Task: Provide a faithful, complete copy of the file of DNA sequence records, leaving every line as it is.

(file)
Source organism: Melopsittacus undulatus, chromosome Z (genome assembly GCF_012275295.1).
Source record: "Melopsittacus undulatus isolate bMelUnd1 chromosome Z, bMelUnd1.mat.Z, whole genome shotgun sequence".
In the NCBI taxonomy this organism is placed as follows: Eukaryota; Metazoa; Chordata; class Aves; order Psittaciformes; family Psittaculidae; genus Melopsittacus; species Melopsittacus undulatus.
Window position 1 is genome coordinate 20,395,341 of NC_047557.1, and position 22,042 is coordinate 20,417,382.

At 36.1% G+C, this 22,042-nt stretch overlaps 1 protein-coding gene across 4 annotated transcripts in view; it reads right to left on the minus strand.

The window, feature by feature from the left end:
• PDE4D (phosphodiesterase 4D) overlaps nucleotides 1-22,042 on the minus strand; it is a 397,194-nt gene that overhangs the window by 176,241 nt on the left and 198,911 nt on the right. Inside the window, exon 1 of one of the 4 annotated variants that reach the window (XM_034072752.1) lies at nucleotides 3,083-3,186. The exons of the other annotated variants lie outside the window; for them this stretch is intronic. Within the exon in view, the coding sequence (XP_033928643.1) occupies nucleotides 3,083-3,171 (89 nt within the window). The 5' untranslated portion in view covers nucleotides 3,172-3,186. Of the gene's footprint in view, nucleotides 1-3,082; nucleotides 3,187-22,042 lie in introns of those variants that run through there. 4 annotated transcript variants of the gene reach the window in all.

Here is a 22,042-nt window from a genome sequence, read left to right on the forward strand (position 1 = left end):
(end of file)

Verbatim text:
Source organism: Melopsittacus undulatus, chromosome Z (genome assembly GCF_012275295.1).
Source record: "Melopsittacus undulatus isolate bMelUnd1 chromosome Z, bMelUnd1.mat.Z, whole genome shotgun sequence".
In the NCBI taxonomy this organism is placed as follows: Eukaryota; Metazoa; Chordata; class Aves; order Psittaciformes; family Psittaculidae; genus Melopsittacus; species Melopsittacus undulatus.
Window position 1 is genome coordinate 20,395,341 of NC_047557.1, and position 22,042 is coordinate 20,417,382.

At 36.1% G+C, this 22,042-nt stretch overlaps 1 protein-coding gene across 4 annotated transcripts in view; it reads right to left on the minus strand.

The window, feature by feature from the left end:
• PDE4D (phosphodiesterase 4D) overlaps nucleotides 1-22,042 on the minus strand; it is a 397,194-nt gene that overhangs the window by 176,241 nt on the left and 198,911 nt on the right. Inside the window, exon 1 of one of the 4 annotated variants that reach the window (XM_034072752.1) lies at nucleotides 3,083-3,186. The exons of the other annotated variants lie outside the window; for them this stretch is intronic. Within the exon in view, the coding sequence (XP_033928643.1) occupies nucleotides 3,083-3,171 (89 nt within the window). The 5' untranslated portion in view covers nucleotides 3,172-3,186. Of the gene's footprint in view, nucleotides 1-3,082; nucleotides 3,187-22,042 lie in introns of those variants that run through there. 4 annotated transcript variants of the gene reach the window in all.

Here is a 22,042-nt window from a genome sequence, read left to right on the forward strand (position 1 = left end):